"Microsoft was the first company in 50 years of EU competition policy that the Commission has had to fine for failure to comply with an antitrust decision," said European Competition Commissioner Neelie Kroes. "I hope that today's decision closes a dark chapter in Microsoft's record of non-compliance with the Commission's March 2004 decision and that the principles confirmed by the Court of First Instance ruling of September 2007 will govern Microsoft's future conduct."

The Commission's decision of March 2004 requires Microsoft to disclose complete and accurate interoperability information to developers of work group server operating systems on reasonable terms.

Initially, Microsoft had demanded a royalty rate of 3.87 percent of a licensee's product revenues for a patent license (the "patent license") and of 2.98 percent for a license giving access to the secret interoperability information (the "information license"). In a statement of objections of 1 March 2007, the Commission set out its concerns regarding Microsoft's unreasonable pricing. On May 21, 2007, Microsoft reduced its royalty rates to 0.7 percent for a patent license and 0.5 percent for an information license, as regards sales within the EEA, while leaving the worldwide rates unchanged.

Only as from October 22, 2007 did Microsoft provide a license giving access to the interoperability information for a flat fee of $14,888 (€10 000) and an optional worldwide patent license for a reduced royalty of 0.4 percent of licensees' product revenues.

Today's decision concludes that the royalties that Microsoft charged for the information license-i.e. access to the interoperability information-prior to October 22, 2007 were unreasonable. Microsoft therefore failed to comply with the March 2004 decision for three years, thereby continuing the behavior confirmed as illegal by the Court of First Instance. Today's decision concerns a period of non-compliance not covered by the penalty payment decision of 12 July 2006 starting on June 21, 2006 and ending on October 21, 2007. The decision does not cover the royalties for a distinct patent license.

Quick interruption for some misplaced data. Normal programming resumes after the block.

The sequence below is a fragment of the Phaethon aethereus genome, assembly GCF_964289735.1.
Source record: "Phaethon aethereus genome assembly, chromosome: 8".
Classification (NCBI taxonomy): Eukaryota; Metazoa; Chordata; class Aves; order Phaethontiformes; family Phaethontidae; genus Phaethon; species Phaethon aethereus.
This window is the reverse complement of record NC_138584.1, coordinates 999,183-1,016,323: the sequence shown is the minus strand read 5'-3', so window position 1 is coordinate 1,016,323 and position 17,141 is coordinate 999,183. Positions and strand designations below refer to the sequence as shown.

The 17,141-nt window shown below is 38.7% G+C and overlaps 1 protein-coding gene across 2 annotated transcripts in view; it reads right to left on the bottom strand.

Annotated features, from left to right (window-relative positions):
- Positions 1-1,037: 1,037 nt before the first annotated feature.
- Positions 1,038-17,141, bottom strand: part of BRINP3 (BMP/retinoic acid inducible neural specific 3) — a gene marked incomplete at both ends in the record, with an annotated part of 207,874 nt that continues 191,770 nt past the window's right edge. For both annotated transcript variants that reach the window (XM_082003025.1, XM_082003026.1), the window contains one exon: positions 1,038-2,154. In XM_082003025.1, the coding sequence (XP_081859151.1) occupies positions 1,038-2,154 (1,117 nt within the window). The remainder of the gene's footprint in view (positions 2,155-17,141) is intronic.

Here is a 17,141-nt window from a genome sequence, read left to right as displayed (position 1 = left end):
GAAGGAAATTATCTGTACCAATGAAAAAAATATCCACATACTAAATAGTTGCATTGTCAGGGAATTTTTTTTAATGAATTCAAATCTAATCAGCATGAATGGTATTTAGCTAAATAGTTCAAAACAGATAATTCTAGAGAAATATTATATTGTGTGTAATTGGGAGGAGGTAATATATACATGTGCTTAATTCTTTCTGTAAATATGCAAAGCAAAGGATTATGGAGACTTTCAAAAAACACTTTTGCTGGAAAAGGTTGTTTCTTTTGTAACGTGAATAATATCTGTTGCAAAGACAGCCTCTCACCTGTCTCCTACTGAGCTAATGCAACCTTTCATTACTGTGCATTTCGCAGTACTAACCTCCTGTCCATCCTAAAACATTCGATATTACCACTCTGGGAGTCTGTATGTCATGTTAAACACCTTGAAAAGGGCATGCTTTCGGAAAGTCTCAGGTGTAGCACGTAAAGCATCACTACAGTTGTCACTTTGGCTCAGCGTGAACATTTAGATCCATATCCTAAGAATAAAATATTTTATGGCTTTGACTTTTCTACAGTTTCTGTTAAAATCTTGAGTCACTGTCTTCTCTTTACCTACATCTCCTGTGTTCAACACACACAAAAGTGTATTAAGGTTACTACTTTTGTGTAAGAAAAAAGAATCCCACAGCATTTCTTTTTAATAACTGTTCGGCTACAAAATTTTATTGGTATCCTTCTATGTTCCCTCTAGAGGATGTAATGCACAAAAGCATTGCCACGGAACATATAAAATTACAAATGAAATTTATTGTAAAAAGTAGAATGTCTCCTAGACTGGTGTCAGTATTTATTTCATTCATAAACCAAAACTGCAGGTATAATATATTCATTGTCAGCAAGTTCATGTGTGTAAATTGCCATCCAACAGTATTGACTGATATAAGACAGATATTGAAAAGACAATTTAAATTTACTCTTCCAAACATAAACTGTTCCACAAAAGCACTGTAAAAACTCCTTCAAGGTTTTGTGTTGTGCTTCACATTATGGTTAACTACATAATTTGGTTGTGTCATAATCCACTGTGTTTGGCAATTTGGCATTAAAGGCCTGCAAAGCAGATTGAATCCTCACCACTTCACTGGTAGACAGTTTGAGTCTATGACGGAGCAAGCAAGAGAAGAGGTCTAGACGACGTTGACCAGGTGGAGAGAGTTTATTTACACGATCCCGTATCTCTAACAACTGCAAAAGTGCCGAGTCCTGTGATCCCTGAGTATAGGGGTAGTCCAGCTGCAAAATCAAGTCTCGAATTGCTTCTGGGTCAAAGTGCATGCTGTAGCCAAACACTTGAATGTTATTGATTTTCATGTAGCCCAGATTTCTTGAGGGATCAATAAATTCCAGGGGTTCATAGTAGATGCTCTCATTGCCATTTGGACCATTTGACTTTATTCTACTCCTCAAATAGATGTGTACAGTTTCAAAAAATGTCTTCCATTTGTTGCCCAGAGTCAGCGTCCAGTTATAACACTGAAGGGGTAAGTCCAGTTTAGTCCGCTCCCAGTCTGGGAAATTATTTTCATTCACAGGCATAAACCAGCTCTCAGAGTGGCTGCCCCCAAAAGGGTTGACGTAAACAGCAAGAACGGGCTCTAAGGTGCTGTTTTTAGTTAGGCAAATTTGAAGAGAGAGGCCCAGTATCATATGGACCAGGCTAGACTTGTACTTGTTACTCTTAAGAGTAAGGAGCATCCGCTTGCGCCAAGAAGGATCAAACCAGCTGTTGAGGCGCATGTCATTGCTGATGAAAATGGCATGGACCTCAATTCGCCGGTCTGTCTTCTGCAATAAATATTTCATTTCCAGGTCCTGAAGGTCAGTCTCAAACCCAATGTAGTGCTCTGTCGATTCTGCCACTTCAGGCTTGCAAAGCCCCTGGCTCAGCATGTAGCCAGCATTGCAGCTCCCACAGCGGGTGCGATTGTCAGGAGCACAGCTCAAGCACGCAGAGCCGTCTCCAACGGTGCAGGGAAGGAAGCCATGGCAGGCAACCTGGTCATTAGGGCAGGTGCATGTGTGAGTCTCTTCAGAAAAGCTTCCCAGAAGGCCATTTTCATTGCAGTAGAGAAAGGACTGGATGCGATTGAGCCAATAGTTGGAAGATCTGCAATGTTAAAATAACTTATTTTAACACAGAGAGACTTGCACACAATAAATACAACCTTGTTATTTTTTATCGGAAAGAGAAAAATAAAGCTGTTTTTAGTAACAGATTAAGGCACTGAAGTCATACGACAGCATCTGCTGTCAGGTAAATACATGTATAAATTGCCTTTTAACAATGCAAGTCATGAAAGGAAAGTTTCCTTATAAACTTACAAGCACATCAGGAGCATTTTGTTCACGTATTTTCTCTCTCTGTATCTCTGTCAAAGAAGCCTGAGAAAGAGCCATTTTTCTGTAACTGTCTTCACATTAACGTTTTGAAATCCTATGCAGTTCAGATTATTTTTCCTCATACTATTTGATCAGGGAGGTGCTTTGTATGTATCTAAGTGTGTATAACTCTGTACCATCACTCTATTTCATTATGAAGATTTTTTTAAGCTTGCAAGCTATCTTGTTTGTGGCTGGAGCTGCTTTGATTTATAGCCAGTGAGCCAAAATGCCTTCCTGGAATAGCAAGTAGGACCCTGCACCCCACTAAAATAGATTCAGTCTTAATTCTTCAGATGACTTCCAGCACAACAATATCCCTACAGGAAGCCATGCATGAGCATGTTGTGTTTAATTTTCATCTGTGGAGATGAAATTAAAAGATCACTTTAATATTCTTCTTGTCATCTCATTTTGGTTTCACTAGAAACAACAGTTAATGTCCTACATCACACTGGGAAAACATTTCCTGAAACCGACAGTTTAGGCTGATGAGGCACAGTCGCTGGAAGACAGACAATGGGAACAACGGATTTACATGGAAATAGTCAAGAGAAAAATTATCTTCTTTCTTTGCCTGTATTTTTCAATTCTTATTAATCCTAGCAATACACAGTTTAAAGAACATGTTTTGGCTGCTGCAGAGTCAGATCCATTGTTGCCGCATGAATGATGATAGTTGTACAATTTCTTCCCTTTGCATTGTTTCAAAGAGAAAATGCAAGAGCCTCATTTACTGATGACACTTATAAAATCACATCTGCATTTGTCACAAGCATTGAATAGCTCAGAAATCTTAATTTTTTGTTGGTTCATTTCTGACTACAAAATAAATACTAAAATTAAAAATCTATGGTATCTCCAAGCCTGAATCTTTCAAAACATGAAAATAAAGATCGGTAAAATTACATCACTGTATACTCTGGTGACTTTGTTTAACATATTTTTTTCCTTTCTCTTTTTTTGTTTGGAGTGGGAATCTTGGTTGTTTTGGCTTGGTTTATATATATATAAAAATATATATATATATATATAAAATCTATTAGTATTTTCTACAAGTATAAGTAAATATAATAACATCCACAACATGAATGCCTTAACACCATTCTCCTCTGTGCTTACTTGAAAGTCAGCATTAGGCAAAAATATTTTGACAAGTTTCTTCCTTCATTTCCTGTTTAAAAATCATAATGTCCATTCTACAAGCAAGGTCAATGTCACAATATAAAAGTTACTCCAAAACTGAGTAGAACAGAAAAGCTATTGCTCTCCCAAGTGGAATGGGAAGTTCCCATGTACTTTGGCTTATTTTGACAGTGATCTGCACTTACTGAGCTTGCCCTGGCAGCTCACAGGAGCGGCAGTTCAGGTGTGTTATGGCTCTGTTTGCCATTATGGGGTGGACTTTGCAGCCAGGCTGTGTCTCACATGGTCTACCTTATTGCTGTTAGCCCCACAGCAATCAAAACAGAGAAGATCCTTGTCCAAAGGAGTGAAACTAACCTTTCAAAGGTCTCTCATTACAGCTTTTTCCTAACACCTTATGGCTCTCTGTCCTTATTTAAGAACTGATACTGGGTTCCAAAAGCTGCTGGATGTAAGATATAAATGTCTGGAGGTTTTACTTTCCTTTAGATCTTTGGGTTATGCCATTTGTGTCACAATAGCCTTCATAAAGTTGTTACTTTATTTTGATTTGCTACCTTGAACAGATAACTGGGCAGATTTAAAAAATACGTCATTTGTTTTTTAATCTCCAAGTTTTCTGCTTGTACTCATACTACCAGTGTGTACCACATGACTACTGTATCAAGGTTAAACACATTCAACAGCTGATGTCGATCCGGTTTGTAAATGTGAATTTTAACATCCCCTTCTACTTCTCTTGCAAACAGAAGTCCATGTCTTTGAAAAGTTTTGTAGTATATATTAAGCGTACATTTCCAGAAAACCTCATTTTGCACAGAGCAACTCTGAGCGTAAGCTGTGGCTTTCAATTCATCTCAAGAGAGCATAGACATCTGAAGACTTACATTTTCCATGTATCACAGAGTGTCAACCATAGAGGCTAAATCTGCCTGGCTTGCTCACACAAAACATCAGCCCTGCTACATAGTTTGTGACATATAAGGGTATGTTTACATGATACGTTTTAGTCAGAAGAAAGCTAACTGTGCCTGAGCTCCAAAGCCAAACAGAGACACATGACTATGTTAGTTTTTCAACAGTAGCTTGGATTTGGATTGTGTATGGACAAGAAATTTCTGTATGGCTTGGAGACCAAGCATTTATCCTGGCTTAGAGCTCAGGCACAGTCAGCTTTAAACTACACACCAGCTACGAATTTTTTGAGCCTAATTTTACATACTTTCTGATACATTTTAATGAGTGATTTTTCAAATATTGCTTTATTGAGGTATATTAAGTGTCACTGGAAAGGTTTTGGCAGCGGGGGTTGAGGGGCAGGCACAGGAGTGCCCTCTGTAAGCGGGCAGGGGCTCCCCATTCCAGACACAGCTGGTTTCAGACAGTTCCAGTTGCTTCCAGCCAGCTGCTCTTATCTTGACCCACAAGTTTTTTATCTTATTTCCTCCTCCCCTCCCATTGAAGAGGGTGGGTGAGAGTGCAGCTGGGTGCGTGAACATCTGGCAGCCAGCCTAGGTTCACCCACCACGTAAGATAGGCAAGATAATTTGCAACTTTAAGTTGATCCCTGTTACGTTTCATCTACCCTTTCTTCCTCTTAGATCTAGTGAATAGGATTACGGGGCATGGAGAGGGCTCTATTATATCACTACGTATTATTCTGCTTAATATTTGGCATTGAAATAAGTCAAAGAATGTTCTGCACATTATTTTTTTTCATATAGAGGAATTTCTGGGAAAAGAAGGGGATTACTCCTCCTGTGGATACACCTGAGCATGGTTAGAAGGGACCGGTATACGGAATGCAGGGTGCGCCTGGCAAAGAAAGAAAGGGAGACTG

The Commission has based its conclusions as to the unreasonableness of Microsoft's royalties prior to October 22, 2007 on the lack of innovation in a very large proportion of the unpatented interoperability information and a comparison with the pricing of similar interoperability technology.

For further information and background on this case see MEMO/08/125 and the Europa Web site: http://ec.europa.eu/comm/competition/antitrust/cases/microsoft/index.html.

 

Following is a list of frequently asked questions provided by the European Commission.

 

Q. Why has the Commission taken this decision after Microsoft has complied with the 2004 decision in October 2007?